Langston Hughes: The Contemporary Reviews

Article excerpt

Tish Dace, ed. Langston Hughes: The Contemporary Reviews. New York: Cambridge UP, 1997. 766 pp. $125.00.

A compilation of book reviews on the major works of Langston Hughes is a labyrinthine undertaking. Tish Dace devoted sixteen years of research to such an omnibus. Her vast collection includes reprints of over seven hundred pieces covering twenty-eight of Hughes's books of poetry and prose from 1926 until his death in 1967. His main works appear in the volume chronologically, each with a section of reprinted reviews and a supplementary checklist. An appendix highlights references to most of his pamphlets, limited editions, series, translations, anthologies, and scripts.

It would be too much to expect of one editor to collect reviews of all the author's sixty plus published titles and the many scripts produced during his forty-six-year career. Langston Hughes: The Contemporary Reviews provides in one volume a representative record from numerous periodicals, including some not previously listed in bibliographies.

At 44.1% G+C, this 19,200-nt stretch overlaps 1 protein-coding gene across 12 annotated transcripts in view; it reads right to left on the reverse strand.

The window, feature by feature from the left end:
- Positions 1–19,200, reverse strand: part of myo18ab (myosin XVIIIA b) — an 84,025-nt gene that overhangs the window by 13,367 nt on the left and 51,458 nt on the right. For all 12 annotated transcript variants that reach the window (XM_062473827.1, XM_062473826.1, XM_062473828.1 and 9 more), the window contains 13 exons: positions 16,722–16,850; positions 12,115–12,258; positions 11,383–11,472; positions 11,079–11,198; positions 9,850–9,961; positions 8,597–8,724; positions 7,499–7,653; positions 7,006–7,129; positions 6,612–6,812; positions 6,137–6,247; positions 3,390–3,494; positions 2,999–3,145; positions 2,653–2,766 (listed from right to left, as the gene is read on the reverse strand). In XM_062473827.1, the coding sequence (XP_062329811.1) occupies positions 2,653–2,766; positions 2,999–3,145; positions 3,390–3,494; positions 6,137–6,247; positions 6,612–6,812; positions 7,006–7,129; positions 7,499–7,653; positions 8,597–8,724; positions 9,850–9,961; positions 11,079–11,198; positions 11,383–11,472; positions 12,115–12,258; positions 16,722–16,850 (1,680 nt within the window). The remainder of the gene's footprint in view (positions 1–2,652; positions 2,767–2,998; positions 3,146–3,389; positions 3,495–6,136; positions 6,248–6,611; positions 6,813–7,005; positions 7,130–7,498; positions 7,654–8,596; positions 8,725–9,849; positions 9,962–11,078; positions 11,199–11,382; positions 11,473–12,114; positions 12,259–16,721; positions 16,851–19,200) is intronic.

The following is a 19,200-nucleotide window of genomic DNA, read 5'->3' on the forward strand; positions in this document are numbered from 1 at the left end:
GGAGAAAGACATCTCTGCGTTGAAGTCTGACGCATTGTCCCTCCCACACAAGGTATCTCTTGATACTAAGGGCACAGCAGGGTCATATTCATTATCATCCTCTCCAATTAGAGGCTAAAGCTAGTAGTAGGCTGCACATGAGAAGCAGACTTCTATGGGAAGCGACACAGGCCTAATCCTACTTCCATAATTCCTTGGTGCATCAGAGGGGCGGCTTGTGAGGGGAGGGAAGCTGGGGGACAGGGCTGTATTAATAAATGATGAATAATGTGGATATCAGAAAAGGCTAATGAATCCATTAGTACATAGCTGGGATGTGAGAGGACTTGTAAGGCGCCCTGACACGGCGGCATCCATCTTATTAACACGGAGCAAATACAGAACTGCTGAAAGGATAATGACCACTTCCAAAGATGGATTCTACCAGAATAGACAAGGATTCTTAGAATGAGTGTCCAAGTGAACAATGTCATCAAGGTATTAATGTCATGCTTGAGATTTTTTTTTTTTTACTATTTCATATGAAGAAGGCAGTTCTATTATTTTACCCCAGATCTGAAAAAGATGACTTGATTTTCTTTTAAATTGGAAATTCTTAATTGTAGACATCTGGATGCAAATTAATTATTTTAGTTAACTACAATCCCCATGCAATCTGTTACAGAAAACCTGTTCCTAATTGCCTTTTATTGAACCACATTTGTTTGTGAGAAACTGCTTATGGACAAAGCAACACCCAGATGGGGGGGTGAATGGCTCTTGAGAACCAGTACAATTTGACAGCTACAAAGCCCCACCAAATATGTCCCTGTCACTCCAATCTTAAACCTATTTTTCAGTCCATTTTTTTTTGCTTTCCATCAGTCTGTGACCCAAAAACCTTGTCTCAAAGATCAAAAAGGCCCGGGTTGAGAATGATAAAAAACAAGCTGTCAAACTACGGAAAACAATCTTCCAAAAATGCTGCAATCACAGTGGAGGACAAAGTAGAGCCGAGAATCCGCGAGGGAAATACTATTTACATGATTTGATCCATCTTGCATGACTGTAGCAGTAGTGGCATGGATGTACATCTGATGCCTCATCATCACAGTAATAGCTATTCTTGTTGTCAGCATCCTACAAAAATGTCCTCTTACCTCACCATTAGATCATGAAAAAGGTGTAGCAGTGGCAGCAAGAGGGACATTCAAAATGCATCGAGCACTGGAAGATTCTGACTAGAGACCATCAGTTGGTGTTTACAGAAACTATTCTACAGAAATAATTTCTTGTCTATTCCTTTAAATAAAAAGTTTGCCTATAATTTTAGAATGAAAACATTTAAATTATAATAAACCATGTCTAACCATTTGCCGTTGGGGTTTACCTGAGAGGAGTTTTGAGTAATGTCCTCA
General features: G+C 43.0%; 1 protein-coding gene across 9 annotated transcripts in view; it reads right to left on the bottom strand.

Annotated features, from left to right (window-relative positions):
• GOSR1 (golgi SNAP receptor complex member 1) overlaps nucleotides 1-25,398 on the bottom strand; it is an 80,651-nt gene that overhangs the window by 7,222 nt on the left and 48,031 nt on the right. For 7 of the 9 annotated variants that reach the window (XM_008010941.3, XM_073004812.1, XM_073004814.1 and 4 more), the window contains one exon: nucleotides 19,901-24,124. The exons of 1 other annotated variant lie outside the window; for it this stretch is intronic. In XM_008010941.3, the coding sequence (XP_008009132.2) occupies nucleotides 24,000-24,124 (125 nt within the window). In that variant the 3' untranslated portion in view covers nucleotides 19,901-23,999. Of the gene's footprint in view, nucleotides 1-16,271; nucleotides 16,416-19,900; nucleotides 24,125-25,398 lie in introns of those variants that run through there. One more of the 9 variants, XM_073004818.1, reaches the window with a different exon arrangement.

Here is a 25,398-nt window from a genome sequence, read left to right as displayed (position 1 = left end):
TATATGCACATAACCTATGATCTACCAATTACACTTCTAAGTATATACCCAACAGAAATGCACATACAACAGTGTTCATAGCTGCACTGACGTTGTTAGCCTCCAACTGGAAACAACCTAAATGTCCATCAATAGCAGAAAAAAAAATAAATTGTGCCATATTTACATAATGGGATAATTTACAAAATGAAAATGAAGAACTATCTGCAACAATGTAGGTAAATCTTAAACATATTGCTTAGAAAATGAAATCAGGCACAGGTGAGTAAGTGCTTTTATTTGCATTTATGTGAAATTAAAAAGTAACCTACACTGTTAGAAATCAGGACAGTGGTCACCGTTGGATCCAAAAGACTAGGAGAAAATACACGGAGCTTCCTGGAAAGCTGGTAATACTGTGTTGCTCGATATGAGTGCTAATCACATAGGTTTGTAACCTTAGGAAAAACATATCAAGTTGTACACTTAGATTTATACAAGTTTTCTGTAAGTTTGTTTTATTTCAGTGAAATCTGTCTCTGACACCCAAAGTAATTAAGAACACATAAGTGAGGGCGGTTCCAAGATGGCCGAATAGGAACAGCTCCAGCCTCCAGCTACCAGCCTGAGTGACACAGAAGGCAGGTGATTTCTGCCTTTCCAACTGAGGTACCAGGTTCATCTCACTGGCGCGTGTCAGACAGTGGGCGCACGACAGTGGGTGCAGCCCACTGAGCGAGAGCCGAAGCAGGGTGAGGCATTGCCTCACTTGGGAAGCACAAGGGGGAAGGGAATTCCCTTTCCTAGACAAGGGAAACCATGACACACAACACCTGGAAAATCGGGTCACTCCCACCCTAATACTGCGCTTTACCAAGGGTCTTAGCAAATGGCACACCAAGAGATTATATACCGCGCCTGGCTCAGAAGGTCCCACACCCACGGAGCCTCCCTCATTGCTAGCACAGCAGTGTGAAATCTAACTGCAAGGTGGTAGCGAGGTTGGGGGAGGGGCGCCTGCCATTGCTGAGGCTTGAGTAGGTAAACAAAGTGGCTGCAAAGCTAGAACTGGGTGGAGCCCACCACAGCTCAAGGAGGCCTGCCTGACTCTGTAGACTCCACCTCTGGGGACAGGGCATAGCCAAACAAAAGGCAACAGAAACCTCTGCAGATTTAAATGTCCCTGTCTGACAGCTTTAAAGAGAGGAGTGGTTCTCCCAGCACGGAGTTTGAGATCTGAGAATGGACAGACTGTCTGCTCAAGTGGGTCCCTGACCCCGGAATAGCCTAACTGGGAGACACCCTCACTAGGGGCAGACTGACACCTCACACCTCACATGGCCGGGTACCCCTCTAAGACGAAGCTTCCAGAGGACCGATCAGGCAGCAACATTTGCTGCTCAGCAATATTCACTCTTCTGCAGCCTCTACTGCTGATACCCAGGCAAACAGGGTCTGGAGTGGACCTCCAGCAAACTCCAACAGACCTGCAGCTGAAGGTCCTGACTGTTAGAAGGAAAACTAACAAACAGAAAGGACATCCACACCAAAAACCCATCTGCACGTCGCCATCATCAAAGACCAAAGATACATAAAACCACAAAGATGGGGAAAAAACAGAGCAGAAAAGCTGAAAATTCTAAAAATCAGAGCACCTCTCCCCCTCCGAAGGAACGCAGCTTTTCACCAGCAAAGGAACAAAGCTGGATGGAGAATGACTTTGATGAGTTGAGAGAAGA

Dace located much of the material in Hughes's scrapbooks and clippings at the Beinecke Rare Book and Manuscript Library at Yale University, then checked and documented sources in various repositories, newspapers, and magazines. Her forty-five-page introduction offers a useful and historical overview of the mixed critical reception given Hughes by black and white reviewers over four decades. The content is of value to students, scholars, bibliophiles, and general readers interested in reassessing his reputation in the context of American cultural life in the twentieth century and beyond. However, readers seeking reprints or citations of contemporary essays about him in journals or books will not find them in this compilation. It features reviews only--from American publications. The preface notes that "the reviews reprinted or cited here include only those published in the United States, with two notable exceptions, both from English-language periodicals published in Mexico." The absence of British and other foreign review references may disappoint scholars interested in cross-cultural and comparative literary studies on Hughes, whose legacy for many is the international writer, traveler, and translator.

I am reluctant to criticize the shortcomings of a book that required so much dedication, effort, and time. …


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